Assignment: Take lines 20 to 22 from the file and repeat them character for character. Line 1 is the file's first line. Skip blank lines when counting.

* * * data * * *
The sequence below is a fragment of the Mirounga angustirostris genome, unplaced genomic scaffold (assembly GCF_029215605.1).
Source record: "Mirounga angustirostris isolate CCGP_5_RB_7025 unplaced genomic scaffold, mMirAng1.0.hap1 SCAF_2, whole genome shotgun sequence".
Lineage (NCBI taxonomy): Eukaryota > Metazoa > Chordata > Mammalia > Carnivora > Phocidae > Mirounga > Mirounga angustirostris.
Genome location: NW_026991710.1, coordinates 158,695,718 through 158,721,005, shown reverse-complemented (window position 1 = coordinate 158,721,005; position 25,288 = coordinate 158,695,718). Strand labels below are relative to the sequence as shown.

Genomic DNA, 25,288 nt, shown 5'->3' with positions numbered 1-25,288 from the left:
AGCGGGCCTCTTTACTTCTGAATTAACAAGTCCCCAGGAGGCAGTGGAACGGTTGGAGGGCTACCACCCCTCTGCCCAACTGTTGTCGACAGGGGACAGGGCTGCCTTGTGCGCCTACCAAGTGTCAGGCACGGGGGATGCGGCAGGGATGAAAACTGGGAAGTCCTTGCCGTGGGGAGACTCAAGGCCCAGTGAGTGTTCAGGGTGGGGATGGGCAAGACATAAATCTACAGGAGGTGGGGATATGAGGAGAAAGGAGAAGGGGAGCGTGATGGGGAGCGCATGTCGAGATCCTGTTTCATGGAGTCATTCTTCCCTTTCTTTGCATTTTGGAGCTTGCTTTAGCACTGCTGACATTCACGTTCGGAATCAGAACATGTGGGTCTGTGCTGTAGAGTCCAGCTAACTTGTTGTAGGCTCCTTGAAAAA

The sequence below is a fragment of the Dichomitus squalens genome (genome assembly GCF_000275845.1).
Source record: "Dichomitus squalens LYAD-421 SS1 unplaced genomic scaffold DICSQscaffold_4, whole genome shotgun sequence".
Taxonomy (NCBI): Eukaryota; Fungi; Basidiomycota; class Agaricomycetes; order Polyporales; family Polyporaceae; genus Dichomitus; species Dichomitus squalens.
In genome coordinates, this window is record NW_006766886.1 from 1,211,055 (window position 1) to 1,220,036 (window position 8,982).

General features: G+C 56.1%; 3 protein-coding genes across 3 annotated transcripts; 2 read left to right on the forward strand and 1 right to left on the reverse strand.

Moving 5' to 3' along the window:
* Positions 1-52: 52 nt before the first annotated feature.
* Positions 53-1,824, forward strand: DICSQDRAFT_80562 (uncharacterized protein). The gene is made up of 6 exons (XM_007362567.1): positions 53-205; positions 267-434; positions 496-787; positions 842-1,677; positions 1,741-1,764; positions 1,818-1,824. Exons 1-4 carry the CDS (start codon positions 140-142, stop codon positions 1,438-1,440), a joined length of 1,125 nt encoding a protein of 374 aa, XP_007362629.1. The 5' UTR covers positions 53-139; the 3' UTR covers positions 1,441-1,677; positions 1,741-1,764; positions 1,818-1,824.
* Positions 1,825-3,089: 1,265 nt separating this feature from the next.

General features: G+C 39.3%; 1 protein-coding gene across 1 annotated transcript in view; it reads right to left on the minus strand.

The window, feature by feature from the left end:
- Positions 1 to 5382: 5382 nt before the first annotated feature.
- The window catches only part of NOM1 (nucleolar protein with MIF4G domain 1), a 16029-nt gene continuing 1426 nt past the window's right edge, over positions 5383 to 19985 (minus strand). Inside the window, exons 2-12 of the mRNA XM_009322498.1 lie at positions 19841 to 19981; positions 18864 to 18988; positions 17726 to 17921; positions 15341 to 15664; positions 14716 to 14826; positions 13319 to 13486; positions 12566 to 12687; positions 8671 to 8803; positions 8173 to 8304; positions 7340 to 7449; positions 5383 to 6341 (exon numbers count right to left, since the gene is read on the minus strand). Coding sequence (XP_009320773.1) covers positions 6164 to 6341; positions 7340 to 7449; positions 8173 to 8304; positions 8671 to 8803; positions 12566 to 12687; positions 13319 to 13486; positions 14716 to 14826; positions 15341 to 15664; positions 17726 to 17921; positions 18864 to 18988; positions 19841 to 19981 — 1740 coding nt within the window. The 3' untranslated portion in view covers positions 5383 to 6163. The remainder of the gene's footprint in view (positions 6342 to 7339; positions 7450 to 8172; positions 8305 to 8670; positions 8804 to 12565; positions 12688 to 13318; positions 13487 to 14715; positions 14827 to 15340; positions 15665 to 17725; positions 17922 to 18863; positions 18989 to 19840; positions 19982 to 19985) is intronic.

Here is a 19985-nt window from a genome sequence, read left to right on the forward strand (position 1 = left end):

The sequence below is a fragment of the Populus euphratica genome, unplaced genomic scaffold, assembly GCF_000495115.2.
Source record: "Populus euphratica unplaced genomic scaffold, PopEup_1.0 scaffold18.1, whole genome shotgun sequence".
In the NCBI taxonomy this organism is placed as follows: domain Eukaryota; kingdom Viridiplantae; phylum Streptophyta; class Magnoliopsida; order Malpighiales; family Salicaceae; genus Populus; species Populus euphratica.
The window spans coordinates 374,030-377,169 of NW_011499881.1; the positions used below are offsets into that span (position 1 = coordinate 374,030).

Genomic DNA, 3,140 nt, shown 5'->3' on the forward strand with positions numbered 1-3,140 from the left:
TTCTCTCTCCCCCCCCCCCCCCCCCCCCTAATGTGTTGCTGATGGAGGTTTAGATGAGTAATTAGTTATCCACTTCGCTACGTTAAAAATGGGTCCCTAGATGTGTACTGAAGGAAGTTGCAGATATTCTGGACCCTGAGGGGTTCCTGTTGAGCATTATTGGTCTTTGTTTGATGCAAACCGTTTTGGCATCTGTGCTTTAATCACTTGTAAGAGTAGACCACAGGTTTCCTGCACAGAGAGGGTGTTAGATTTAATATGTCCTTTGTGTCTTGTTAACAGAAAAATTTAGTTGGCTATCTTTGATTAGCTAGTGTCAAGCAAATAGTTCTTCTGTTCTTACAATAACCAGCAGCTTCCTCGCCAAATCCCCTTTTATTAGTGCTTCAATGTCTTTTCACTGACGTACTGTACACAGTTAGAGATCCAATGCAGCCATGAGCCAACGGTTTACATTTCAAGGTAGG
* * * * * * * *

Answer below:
Here is a 19985-nt window from a genome sequence, read left to right on the forward strand (position 1 = left end):

The sequence below is a fragment of the Populus euphratica genome, unplaced genomic scaffold, assembly GCF_000495115.2.
Source record: "Populus euphratica unplaced genomic scaffold, PopEup_1.0 scaffold18.1, whole genome shotgun sequence".